One additional thing is well known. All the bandits’ kingpins are of Fulani extraction.

Since most Nigerians seem to believe that boycotting the polls is not a solution, victims of banditry and indeed Nigerians interested in peace should make up their mind on who to choose among the political powerhouses contesting for the office of the president.

I am struggling to make up my mind. It doesn’t seem as if there is a reliable person to handle the security situation in the North-west. But we can look for the lesser evil. Let’s see.

If the February 25 election were a referendum and voting for Peter Obi means voting for Biafra, the former Anambra governor would have been my number one candidate. In fact, I would have campaigned for him. Anyone who doesn’t want to live with me should not live with me. The only problem here is that Nigerians are going to the polls to elect a Nigerian President. Mr. Peter Obi, on the other hand, is being seen by many Nigerians as an Igbo and Christian candidate. Right now, we cannot be sure that if he wins Nigeria will not descend into chaos and a repeat of the Ironsi-era unitary system.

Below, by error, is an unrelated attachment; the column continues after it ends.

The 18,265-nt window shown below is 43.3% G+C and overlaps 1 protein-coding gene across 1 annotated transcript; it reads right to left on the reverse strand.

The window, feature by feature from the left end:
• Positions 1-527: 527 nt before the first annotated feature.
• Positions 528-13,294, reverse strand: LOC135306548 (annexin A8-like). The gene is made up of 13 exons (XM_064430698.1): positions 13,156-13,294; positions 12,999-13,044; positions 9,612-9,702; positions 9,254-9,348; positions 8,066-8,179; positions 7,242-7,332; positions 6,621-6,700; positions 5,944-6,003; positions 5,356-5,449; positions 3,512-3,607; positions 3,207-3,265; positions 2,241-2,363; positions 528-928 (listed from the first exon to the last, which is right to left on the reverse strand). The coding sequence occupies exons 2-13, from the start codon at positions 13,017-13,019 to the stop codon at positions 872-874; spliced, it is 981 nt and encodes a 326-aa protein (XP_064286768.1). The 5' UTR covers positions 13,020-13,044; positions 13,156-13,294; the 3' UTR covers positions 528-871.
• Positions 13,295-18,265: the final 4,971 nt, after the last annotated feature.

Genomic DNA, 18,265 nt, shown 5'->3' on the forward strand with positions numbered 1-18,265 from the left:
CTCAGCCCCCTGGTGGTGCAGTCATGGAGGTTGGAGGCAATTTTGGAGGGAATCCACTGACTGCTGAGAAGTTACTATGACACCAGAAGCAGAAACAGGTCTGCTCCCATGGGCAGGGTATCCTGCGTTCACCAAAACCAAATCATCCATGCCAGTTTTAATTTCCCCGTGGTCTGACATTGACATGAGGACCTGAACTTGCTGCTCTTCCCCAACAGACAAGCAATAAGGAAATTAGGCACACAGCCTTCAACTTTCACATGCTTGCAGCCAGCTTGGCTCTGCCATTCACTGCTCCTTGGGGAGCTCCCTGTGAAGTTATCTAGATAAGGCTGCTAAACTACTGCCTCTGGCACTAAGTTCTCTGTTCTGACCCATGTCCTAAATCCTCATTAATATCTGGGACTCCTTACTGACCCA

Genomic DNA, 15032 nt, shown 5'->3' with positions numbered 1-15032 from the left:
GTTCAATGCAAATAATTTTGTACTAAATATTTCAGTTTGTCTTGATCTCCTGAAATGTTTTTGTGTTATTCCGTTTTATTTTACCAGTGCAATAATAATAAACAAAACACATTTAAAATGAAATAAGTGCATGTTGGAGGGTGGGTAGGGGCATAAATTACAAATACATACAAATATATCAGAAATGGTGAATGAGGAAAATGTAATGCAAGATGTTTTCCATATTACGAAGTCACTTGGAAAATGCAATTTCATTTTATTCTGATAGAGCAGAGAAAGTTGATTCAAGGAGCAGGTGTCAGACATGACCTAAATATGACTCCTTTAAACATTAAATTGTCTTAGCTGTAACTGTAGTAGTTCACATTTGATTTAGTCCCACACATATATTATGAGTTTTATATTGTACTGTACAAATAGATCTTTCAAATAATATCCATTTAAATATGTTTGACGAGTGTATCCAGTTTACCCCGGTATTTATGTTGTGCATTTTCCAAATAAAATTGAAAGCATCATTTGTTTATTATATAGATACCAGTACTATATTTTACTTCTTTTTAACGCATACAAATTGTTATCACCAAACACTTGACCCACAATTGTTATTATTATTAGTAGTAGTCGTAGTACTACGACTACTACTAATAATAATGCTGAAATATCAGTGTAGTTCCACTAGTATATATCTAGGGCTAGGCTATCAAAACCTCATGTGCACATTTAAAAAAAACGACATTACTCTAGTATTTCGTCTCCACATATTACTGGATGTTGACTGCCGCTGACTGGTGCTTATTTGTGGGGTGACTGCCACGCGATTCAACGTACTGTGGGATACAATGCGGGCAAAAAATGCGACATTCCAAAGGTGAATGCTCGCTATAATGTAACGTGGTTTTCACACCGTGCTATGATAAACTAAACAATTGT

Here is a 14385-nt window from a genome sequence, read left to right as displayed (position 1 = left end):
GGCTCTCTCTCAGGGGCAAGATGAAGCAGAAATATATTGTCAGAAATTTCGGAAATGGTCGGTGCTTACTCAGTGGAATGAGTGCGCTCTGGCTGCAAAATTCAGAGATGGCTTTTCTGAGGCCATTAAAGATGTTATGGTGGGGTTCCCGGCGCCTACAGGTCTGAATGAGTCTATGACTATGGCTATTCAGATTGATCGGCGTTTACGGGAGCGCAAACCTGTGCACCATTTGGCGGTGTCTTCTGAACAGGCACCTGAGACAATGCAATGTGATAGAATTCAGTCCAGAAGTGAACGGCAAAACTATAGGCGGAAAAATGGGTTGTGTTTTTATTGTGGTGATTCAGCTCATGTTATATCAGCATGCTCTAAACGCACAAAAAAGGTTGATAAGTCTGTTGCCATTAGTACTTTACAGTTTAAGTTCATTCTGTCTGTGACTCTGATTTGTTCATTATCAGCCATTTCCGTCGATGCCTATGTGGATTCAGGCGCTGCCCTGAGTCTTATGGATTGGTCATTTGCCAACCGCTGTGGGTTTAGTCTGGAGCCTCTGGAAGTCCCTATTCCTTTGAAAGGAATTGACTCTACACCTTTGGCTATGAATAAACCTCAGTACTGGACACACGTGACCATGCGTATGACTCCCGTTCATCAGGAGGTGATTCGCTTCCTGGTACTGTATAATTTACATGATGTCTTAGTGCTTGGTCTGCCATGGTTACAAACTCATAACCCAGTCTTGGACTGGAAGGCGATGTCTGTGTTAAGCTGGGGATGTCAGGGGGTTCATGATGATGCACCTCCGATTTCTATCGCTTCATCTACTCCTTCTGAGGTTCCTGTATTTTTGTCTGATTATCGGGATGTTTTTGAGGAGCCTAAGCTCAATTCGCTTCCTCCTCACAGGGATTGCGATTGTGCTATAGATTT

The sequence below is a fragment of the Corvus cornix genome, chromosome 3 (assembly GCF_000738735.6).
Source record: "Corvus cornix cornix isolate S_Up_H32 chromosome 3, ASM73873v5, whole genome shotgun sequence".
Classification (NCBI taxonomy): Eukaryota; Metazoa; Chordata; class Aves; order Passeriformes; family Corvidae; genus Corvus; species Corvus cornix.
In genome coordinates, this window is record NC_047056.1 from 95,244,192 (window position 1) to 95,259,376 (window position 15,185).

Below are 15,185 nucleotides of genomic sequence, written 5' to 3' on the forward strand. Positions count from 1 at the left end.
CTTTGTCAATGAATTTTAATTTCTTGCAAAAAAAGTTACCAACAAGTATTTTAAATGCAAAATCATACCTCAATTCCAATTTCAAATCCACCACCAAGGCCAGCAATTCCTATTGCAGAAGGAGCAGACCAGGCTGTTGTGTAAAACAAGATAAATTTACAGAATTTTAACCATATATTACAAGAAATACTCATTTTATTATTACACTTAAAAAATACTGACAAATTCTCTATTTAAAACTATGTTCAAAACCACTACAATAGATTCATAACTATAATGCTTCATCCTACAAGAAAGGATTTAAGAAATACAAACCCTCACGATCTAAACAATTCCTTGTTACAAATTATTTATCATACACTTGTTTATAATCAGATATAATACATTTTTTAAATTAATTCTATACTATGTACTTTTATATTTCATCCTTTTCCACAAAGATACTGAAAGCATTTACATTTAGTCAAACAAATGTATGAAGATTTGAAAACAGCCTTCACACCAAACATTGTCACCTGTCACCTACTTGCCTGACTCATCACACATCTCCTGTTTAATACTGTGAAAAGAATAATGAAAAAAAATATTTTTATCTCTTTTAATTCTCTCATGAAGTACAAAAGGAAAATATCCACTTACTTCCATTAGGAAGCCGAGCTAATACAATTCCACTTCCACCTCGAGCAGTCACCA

Mr. Obi may be good, but his kinsmen are not helping him.

I have attentively listened to Rabiu Musa Kwankwaso speak on the security situation in the North-west. Although he is a Fulani man, he is ready to deal with criminals as criminals regardless of their ethnic origin. Unfortunately, Dr. Kwankwaso doesn’t have the party and the spread. Even the more popular Muhammadu Buhari could not make it with CPC and all the northern masses behind him. I have been expecting Kwankwaso to make a last minute compromise and ask his supporters to vote another candidate with the required spread and a bigger party. I still expect him to be realistic.